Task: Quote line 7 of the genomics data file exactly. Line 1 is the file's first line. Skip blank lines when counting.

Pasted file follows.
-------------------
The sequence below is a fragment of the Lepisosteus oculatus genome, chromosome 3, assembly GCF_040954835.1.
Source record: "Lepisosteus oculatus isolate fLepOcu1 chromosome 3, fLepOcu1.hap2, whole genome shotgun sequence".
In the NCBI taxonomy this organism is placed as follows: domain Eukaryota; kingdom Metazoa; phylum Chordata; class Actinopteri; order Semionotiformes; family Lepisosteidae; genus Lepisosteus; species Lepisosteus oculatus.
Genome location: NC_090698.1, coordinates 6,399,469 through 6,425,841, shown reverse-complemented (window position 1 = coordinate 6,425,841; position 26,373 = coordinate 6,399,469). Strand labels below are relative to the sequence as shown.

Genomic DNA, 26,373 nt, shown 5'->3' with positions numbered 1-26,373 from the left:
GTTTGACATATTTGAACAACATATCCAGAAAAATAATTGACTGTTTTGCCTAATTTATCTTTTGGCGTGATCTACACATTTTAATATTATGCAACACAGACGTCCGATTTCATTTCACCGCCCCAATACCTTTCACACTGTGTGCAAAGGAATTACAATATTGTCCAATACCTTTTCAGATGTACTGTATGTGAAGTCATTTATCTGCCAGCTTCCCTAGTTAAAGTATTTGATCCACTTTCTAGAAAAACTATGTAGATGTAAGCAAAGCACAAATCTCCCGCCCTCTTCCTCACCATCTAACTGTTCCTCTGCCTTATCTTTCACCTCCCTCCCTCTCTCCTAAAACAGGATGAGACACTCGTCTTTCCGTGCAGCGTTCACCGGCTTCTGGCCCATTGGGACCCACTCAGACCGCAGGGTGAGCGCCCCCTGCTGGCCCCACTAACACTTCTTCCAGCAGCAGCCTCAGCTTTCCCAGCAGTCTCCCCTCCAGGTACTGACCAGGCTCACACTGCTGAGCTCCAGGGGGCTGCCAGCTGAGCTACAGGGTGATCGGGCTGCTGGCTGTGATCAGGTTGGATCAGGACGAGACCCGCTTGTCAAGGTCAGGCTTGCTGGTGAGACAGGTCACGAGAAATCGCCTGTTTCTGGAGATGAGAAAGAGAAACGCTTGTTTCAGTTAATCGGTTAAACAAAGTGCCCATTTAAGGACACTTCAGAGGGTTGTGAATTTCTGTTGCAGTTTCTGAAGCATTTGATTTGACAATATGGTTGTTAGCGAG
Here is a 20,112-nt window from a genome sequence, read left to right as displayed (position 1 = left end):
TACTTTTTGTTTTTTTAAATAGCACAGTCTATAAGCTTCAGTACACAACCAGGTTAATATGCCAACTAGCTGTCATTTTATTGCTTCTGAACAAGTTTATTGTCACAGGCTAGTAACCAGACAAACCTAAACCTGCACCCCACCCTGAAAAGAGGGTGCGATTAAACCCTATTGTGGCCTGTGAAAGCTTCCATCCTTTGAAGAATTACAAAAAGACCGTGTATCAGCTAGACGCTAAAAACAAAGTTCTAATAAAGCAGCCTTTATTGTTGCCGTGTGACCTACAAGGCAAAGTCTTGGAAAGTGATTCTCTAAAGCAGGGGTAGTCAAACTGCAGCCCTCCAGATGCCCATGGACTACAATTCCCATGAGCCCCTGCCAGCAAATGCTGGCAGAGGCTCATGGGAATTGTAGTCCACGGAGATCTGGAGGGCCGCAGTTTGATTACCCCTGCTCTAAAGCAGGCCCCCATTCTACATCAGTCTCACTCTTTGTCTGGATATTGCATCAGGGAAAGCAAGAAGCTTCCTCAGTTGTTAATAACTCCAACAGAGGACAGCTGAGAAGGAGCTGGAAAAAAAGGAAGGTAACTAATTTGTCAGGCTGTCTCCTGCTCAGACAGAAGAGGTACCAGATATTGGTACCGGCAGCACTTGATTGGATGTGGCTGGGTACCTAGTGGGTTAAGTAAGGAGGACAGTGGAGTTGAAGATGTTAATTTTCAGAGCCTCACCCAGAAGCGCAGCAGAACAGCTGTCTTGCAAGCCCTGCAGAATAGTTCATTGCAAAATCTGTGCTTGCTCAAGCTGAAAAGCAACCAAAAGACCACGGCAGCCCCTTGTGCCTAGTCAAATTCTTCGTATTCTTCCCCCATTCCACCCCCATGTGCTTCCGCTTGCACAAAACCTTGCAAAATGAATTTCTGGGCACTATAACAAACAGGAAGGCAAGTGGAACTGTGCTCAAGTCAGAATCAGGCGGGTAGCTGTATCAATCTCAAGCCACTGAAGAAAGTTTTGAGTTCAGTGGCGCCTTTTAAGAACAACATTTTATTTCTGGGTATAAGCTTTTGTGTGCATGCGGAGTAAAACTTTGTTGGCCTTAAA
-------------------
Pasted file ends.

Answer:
Here is a 20,112-nt window from a genome sequence, read left to right as displayed (position 1 = left end):